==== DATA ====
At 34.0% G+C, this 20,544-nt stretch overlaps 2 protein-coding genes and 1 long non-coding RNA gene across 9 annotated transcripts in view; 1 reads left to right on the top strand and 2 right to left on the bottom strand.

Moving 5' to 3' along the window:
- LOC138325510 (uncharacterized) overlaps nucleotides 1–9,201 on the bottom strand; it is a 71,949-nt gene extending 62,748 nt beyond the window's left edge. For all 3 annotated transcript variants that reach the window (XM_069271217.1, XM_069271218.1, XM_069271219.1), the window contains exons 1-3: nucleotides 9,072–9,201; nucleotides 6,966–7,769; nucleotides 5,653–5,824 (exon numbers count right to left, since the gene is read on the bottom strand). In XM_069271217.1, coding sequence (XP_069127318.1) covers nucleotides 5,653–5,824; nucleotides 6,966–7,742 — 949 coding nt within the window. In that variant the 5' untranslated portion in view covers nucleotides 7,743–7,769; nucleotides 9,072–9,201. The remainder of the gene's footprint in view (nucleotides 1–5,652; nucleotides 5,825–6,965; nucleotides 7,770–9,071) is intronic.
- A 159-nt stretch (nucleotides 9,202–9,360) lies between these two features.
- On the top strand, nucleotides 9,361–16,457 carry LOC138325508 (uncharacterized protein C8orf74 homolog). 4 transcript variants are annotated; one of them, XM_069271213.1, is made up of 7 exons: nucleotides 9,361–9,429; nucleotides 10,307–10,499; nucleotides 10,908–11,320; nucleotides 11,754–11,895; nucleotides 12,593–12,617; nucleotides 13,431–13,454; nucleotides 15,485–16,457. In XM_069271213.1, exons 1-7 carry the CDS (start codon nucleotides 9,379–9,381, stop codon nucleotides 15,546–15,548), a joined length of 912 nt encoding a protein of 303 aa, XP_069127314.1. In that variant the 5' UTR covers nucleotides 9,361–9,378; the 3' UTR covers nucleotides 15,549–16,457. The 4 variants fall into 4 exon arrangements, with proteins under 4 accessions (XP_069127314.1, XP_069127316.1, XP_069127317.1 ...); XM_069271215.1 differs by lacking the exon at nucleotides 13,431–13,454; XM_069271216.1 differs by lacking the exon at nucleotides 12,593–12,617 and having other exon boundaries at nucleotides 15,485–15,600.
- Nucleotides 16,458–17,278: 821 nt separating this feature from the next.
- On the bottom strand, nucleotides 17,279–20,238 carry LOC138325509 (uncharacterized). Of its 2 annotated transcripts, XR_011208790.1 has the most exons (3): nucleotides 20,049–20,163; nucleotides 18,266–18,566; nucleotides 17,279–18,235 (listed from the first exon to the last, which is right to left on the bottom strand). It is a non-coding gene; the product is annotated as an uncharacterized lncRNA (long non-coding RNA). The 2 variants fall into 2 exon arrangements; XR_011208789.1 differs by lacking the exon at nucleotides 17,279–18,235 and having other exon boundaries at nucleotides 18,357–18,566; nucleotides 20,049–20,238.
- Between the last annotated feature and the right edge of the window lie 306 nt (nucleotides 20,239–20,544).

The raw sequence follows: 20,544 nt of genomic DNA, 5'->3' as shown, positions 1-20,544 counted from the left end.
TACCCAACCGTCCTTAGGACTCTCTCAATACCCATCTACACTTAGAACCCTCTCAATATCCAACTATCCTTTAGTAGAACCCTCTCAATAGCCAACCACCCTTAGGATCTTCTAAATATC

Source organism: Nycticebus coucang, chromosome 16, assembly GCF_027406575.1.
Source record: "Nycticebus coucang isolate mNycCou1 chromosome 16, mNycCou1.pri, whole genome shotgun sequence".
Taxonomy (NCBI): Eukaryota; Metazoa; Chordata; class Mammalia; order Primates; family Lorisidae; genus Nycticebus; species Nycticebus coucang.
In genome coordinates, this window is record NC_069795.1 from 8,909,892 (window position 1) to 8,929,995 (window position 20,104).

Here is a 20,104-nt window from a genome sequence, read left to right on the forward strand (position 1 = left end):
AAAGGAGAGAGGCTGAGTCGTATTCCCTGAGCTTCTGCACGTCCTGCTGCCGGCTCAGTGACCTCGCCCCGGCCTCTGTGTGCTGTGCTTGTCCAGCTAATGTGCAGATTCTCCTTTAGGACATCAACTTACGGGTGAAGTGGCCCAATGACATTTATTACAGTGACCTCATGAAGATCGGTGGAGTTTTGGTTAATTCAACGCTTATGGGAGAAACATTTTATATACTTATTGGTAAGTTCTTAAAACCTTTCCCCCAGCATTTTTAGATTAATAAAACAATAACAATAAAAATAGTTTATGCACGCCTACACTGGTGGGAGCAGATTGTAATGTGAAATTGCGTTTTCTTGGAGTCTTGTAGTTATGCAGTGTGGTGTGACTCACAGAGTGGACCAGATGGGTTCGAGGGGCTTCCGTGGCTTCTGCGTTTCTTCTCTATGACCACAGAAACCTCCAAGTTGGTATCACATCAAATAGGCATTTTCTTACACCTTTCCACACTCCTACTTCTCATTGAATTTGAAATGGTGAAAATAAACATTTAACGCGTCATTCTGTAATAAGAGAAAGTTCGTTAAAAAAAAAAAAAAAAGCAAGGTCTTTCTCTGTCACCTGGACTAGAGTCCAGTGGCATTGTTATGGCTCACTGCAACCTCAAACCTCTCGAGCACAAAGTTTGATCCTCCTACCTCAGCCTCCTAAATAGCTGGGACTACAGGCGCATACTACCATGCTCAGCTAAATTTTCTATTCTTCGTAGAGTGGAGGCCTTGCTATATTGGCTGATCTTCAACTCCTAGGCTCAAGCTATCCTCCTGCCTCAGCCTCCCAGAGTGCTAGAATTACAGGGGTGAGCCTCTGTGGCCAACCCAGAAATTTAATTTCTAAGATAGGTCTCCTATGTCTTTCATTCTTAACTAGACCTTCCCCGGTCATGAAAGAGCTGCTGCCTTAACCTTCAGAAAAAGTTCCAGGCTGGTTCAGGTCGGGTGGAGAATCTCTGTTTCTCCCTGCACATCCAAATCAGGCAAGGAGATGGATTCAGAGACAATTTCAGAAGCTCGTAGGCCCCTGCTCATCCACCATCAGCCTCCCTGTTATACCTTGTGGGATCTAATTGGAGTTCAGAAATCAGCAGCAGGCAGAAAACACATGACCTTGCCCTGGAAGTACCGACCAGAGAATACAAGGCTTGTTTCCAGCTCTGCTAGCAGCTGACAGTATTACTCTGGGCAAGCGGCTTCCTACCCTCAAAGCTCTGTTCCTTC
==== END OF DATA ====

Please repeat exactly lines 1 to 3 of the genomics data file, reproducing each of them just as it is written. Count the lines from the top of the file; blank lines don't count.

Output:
At 34.0% G+C, this 20,544-nt stretch overlaps 2 protein-coding genes and 1 long non-coding RNA gene across 9 annotated transcripts in view; 1 reads left to right on the top strand and 2 right to left on the bottom strand.

Moving 5' to 3' along the window:
- LOC138325510 (uncharacterized) overlaps nucleotides 1–9,201 on the bottom strand; it is a 71,949-nt gene extending 62,748 nt beyond the window's left edge. For all 3 annotated transcript variants that reach the window (XM_069271217.1, XM_069271218.1, XM_069271219.1), the window contains exons 1-3: nucleotides 9,072–9,201; nucleotides 6,966–7,769; nucleotides 5,653–5,824 (exon numbers count right to left, since the gene is read on the bottom strand). In XM_069271217.1, coding sequence (XP_069127318.1) covers nucleotides 5,653–5,824; nucleotides 6,966–7,742 — 949 coding nt within the window. In that variant the 5' untranslated portion in view covers nucleotides 7,743–7,769; nucleotides 9,072–9,201. The remainder of the gene's footprint in view (nucleotides 1–5,652; nucleotides 5,825–6,965; nucleotides 7,770–9,071) is intronic.